Autism Prevention

Autism prevention is difficult, because the exact causes of autism are not known. Avoiding alcohol and medications during pregnancy may help.

Because the causes of autism are not well-understood, there is no known way to prevent autism spectrum disorders. While many researchers are actively working to understand what causes autism, to find ways to prevent it, this is currently no sure way to prevent your child from having autism.

However, researchers have a few clues about what causes autism, and there are a few things you can do that may reduce the risk that your child will be born with an autism spectrum disorder. These include:

• Being immunized against rubella
• Avoiding drinking alcohol during pregnancy
• Avoiding taking medications during pregnancy unless absolutely necessary
• Early diagnosis and treatment of metabolic disorders
• Ensure adequate nutrition throughout your pregnancy

Rubella, also known as German measles, is a disease that can be prevented with the MMR (measles, mumps, and rubella) vaccine. While the disease is usually mild in adults, it can cause severe problems in the baby if a pregnant mother is infected with rubella. These problems include hearing loss as well as autism. This is preventable with vaccination.

There is a link between maternal consumption of alcohol during pregnancy and the later development of autism in the child. Alcohol may affect the development of certain brain structures, which can then lead to autism. While more research is needed to confirm this link, if you are concerned about having a child with autism, it may be wise to avoid drinking alcoholic beverages.

Similarly, there is a link between certain medications taken during pregnancy and the child’s later risk of autism. In particular, certain antiseizure medications are associated with autism. If the mother has severe epilepsy, the risk from the medications may be less than the risk of her having seizures while pregnant. You should talk with your doctor about the risks and benefits of these medications.

Because some metabolic disorders can cause autism-like symptoms, it’s important to get your child screened and treated as early as possible. There is a standard metabolic panel that’s recommended for all newborns; a small spot of the baby’s blood is tested for several genetic disorders, including phenylketonuria (PKU). These can be treated with a special diet.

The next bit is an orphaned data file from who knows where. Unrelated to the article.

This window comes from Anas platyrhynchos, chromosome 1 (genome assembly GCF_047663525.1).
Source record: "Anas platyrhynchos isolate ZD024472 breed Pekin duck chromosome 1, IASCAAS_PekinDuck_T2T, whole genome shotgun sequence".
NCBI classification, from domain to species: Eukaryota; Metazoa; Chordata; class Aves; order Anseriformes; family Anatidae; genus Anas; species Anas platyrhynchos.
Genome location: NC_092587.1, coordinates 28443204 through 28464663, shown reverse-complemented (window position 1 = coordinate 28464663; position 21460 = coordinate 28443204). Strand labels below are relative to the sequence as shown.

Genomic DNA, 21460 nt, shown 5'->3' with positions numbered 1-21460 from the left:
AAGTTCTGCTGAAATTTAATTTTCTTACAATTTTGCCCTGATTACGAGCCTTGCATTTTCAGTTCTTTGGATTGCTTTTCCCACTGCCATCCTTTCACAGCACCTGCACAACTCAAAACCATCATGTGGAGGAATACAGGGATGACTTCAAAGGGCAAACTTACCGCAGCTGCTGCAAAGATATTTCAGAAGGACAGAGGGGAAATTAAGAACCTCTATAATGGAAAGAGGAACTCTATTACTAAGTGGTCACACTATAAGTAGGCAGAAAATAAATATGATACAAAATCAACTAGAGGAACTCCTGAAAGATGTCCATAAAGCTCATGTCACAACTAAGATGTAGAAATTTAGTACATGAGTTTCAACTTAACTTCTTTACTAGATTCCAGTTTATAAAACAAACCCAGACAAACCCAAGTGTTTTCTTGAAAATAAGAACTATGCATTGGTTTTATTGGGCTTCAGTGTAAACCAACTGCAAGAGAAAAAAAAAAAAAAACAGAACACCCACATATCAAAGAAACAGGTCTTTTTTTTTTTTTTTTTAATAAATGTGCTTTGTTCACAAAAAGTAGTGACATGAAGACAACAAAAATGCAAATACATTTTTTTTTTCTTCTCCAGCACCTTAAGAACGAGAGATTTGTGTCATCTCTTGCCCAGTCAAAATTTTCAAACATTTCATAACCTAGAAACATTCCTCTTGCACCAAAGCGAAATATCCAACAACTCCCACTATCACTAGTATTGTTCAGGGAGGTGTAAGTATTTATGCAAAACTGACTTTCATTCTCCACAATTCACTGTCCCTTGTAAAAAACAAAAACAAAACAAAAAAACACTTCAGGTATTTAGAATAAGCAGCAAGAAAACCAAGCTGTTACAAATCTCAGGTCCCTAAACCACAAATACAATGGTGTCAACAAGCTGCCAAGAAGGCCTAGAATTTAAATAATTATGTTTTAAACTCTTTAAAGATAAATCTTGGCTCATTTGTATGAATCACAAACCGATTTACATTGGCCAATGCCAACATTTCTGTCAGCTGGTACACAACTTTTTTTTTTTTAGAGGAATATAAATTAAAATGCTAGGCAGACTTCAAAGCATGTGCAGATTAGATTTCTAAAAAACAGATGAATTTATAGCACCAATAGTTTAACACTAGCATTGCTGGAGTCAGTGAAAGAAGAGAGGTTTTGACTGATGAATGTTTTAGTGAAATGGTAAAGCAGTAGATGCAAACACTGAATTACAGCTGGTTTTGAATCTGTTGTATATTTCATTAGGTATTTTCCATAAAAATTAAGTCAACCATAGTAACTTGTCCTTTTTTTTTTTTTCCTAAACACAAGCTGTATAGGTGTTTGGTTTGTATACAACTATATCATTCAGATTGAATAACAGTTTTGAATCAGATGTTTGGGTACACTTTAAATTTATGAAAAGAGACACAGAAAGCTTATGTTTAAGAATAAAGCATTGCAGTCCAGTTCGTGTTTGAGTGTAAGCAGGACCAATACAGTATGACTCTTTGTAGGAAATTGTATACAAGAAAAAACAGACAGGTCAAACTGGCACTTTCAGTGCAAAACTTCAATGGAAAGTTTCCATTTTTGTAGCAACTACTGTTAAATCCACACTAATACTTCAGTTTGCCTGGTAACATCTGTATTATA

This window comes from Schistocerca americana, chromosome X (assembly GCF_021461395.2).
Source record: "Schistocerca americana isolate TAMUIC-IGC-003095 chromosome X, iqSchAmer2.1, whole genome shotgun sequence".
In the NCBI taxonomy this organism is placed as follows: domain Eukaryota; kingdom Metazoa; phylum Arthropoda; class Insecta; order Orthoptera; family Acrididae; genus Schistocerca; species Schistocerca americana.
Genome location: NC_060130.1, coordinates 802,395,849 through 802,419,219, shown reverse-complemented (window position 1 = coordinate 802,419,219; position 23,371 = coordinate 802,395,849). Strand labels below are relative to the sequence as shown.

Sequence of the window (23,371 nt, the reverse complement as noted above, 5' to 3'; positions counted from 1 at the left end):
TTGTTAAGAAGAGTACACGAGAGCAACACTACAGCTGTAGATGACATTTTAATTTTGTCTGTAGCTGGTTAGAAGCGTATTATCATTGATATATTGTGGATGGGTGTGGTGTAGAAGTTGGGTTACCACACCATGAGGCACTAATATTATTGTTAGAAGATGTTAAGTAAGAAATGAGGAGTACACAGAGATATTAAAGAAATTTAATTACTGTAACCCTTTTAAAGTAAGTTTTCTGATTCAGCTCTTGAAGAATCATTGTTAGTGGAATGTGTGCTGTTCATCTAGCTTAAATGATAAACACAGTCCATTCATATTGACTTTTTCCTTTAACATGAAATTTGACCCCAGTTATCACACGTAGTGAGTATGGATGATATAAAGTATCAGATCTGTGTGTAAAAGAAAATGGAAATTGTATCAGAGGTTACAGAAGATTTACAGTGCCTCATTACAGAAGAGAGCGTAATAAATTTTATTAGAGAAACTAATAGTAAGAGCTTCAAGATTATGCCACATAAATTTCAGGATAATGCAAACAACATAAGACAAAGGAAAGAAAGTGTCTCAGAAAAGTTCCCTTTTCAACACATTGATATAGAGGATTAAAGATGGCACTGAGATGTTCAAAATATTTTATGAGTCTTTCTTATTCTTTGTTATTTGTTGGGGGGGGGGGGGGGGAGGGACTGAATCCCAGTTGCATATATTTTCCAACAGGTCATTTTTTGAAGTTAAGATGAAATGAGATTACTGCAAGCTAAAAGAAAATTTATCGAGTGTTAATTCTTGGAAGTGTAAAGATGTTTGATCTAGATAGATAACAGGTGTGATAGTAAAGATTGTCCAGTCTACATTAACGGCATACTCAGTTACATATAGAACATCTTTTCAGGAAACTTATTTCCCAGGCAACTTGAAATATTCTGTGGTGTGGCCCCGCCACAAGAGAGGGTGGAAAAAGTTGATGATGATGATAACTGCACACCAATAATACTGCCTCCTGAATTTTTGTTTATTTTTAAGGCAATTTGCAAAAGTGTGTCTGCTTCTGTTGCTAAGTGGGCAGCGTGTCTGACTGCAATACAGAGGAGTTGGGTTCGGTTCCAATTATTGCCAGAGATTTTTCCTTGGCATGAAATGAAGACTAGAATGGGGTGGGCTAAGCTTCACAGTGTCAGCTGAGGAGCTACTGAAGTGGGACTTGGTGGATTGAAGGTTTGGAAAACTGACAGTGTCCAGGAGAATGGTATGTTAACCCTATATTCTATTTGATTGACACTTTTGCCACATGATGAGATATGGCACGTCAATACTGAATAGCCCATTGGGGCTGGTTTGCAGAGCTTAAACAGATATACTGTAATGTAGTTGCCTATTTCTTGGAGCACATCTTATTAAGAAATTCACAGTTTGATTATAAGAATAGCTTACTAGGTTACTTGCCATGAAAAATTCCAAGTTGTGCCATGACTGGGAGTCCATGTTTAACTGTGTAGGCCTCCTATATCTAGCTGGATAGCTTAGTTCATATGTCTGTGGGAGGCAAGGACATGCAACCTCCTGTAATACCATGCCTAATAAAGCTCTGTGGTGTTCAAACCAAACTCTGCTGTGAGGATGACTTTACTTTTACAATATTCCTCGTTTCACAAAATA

Similarly, a mother with PKU or other metabolic disorders needs to follow her diet very strictly during pregnancy. If the mother’s PKU is not well-controlled during pregnancy, the child may develop autism-like symptoms that will not be reversible later.

Lastly, because researchers aren’t exactly sure what causes autism, if you’re concerned about autism, then you should do your best to have the healthiest possible pregnancy. Eat a healthy diet and take your recommended vitamins, because nutritional deficiencies could contribute to autism (although this is not proven by research at this point). Go to all of your regular prenatal checkups, so that any problems with the pregnancy can be detected and treated as early as possible.

While no specific link between environmental chemicals (such as pesticides and fertilizers) and autism has been shown, it is prudent to avoid exposure to these chemicals as much as possible during pregnancy, as their safety has not been established in most cases. For example, avoid walking barefoot on your lawn right after it’s been fertilized.

References

Mayo Clinic Staff. “Autism spectrum disorder: Prevention.” Mayo Clinic website (2014). http://www.mayoclinic.org/diseases-conditions/autism-spectrum-disorder/basics/prevention/con-20021148

Centers for Disease Control and Prevention. “Autism Spectrum Disorder (ASD): Facts About ASD.” CDC website (2015). http://www.cdc.gov/ncbddd/autism/facts.html

National Institutes of Health. “Autism Spectrum Disorder.” MedlinePlus (2015). http://www.nlm.nih.gov/medlineplus/autismspectrumdisorder.html

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